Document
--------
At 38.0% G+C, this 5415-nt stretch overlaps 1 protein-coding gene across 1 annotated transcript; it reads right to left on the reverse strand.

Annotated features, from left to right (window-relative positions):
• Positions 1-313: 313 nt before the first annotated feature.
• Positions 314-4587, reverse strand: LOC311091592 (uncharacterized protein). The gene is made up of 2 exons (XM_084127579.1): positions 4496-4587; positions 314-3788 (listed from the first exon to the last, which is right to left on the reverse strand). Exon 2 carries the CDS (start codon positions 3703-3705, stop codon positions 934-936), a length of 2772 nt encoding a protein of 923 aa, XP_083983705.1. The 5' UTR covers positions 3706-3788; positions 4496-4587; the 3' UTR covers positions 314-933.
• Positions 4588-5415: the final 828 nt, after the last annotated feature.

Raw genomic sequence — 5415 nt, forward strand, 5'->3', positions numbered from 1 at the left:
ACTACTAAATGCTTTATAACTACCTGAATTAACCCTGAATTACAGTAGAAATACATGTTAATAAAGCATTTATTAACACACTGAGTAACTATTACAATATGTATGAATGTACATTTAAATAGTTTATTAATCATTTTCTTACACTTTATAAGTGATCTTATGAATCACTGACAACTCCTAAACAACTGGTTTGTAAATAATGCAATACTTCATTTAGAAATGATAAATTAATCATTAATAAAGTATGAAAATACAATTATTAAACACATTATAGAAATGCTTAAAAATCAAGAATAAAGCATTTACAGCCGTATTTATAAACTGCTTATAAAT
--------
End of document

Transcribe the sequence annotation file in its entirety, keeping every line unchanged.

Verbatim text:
At 38.0% G+C, this 5415-nt stretch overlaps 1 protein-coding gene across 1 annotated transcript; it reads right to left on the reverse strand.

Annotated features, from left to right (window-relative positions):
• Positions 1-313: 313 nt before the first annotated feature.
• Positions 314-4587, reverse strand: LOC311091592 (uncharacterized protein). The gene is made up of 2 exons (XM_084127579.1): positions 4496-4587; positions 314-3788 (listed from the first exon to the last, which is right to left on the reverse strand). Exon 2 carries the CDS (start codon positions 3703-3705, stop codon positions 934-936), a length of 2772 nt encoding a protein of 923 aa, XP_083983705.1. The 5' UTR covers positions 3706-3788; positions 4496-4587; the 3' UTR covers positions 314-933.
• Positions 4588-5415: the final 828 nt, after the last annotated feature.

Raw genomic sequence — 5415 nt, forward strand, 5'->3', positions numbered from 1 at the left:
ACTACTAAATGCTTTATAACTACCTGAATTAACCCTGAATTACAGTAGAAATACATGTTAATAAAGCATTTATTAACACACTGAGTAACTATTACAATATGTATGAATGTACATTTAAATAGTTTATTAATCATTTTCTTACACTTTATAAGTGATCTTATGAATCACTGACAACTCCTAAACAACTGGTTTGTAAATAATGCAATACTTCATTTAGAAATGATAAATTAATCATTAATAAAGTATGAAAATACAATTATTAAACACATTATAGAAATGCTTAAAAATCAAGAATAAAGCATTTACAGCCGTATTTATAAACTGCTTATAAAT